Some football truths we hold to be self-evident. Like this one: Offensive lines are the broad shoulders to success. The coal miners and meat packers who determine victory or defeat while the pretty boys receive the cheers.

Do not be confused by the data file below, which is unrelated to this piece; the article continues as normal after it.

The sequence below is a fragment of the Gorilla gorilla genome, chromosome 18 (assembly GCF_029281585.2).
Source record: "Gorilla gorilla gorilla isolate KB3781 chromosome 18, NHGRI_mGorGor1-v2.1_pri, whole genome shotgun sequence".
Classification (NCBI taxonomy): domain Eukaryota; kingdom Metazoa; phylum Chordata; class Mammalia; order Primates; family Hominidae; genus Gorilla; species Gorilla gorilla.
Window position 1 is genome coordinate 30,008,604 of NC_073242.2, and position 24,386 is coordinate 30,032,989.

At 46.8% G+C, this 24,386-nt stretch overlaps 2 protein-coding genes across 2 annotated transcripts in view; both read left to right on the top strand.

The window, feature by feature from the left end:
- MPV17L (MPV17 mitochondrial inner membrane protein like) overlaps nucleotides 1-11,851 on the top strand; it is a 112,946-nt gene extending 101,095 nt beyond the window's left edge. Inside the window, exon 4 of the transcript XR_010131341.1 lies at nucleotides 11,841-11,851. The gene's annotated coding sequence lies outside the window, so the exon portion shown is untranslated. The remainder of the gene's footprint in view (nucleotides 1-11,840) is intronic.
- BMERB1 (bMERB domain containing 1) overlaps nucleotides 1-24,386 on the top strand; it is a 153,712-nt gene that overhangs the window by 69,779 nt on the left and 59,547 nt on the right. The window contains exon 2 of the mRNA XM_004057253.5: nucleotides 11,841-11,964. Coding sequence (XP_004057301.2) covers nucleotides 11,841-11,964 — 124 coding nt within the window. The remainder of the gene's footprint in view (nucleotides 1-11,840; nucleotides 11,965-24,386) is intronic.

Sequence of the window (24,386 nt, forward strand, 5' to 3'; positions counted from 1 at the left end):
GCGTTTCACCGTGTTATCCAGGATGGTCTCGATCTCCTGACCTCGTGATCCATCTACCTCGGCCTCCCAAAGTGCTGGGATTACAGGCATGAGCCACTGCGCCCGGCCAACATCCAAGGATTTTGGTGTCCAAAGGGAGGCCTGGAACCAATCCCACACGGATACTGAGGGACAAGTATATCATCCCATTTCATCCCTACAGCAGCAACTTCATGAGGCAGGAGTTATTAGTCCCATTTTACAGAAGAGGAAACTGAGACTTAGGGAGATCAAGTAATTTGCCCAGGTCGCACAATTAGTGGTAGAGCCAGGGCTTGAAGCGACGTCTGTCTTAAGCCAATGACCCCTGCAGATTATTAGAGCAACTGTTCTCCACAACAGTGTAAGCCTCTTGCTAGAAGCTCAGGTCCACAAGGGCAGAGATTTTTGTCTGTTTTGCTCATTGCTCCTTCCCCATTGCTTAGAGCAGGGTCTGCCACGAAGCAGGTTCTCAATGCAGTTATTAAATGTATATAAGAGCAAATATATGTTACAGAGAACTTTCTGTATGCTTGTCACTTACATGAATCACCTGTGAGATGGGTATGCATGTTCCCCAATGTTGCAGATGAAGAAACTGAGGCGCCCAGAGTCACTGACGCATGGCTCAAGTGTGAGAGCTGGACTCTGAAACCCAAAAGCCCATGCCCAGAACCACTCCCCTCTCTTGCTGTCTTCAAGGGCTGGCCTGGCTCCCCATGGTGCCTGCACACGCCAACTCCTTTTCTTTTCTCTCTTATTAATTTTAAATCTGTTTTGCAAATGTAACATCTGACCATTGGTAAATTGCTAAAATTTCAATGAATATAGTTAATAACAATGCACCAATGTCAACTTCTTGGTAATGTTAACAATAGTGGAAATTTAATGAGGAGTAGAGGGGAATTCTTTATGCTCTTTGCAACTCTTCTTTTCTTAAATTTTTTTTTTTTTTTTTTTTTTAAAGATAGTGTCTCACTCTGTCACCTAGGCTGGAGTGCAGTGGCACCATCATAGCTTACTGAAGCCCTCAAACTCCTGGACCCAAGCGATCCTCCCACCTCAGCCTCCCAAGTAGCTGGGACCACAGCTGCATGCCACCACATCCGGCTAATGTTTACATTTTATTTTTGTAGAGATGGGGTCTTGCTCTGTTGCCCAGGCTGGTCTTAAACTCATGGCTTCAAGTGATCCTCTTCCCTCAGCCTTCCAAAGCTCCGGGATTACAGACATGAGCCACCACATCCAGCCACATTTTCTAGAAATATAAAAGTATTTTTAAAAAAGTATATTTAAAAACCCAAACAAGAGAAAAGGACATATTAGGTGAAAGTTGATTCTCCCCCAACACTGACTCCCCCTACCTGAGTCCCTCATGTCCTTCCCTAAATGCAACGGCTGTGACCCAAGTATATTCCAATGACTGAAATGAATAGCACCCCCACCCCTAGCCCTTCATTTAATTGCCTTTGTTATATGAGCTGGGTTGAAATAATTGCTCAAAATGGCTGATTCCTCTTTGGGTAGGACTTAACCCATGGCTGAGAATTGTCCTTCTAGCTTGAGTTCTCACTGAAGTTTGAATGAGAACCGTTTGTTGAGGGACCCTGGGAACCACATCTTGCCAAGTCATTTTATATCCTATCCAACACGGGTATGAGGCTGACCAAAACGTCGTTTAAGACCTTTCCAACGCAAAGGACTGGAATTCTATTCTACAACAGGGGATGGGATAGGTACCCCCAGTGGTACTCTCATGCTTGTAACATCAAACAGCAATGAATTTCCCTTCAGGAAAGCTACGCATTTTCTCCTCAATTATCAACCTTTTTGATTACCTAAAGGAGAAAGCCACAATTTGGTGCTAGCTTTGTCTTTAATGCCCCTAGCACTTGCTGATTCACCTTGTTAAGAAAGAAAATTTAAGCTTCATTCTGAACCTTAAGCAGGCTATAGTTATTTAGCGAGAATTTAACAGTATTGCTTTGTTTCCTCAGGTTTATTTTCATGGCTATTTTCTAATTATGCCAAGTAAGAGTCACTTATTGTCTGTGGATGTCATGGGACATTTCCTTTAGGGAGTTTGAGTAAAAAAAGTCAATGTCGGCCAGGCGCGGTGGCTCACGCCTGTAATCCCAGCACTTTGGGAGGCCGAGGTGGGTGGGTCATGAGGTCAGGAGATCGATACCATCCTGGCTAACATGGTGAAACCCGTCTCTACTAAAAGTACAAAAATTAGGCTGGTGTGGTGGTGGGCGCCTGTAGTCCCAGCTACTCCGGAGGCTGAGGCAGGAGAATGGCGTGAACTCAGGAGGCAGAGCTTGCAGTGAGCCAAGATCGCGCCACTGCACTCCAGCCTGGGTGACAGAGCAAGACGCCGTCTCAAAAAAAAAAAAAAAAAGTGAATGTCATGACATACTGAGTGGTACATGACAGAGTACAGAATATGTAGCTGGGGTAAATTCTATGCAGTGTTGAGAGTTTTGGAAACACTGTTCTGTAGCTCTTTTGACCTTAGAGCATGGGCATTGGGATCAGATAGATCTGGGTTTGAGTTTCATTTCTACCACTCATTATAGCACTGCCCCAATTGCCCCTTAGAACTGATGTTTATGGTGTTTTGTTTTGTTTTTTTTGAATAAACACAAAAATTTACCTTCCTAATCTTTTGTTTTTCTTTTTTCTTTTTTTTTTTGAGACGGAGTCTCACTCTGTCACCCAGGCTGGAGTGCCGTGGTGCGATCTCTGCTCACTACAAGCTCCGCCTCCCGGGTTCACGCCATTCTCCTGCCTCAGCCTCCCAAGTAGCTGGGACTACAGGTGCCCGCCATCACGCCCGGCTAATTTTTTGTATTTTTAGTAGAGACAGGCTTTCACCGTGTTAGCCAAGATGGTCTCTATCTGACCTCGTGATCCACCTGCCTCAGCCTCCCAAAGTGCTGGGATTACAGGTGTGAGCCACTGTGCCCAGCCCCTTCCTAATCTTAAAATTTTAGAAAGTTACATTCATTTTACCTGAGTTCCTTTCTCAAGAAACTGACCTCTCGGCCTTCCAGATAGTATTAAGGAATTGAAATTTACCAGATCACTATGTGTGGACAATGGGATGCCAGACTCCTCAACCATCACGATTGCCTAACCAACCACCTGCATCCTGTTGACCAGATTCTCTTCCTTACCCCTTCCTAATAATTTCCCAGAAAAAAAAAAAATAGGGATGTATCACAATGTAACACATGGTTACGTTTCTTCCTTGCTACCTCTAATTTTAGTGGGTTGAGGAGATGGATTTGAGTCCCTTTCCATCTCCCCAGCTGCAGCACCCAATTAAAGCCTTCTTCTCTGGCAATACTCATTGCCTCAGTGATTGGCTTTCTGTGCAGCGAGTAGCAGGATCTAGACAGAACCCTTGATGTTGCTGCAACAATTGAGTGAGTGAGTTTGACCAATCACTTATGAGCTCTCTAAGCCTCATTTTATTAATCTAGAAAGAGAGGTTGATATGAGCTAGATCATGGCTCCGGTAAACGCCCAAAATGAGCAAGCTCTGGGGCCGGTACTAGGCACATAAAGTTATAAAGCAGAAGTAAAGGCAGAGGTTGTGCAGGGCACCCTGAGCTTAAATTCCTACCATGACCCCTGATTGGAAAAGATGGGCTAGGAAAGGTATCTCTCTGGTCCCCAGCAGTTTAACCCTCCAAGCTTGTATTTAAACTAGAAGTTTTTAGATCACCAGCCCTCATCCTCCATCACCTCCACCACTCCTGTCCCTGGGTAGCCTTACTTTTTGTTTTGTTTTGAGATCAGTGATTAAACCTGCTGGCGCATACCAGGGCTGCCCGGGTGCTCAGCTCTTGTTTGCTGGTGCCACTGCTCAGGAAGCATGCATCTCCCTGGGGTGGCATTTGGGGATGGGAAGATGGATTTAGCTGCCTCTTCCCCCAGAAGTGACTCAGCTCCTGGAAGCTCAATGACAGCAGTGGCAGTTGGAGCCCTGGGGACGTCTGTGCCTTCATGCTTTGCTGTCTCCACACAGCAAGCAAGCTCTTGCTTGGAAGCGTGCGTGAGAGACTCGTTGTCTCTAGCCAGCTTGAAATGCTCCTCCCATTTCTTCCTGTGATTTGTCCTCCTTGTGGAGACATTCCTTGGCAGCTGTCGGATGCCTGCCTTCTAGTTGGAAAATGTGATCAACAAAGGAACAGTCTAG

Only one problem. It’s not so evident anymore. Oh, they still make blockers like they used to. Even better. Bigger, stronger, quicker, tougher. Smarter, too. Smartest guys on the field, next to the quarterback. It’s not the linemen who have changed. It’s the game. Spread formations. Quick passes. Quarterbacks who wouldn’t know a pocket if you sewed one on their forehead. College football has changed, and offensive line play isn’t as valuable as it once was. "To a certain degree, absolutely,” said Oklahoma defensive coordinator Brent Venables. "You can perform at a higher level with less up front, no question.” Many of Venables’ comrades disagree. Some of his players aren’t buying it. "Offensive line is huge for every team,” said Sooner linebacker Ryan Reynolds. "The game starts up front. Without a good offensive line or defensive line, you can’t go very far.” Well, we’re not talking about D-lines. We’re talking about O-lines. We’re talking about Texas Tech. Look at Mike Leach’s vaunted spread offense. It’s not predicated on forming a Berlin Wall to keep out the infidels. Tech moves the ball by its formation spreading defenses, its receivers finding open seams and its heady quarterbacks firing quick passes. That’s not to say Tech’s linemen get sand kicked in their face. Leach doesn’t trot out the first five guys who drive in from Abilene. But the Secret Service mentality — five dead-quiet ruffians who will fight to the death to keep the barbarians at the gate — is not necessary in Lubbock. Just get in the way for one one-thousand, two one-thousand, bam! The ball is airborne. Oklahoma State doesn’t use Leach’s offense, but it’s the same effect. Spread the field, build more lanes on the freeway, and traffic isn’t nearly as congested.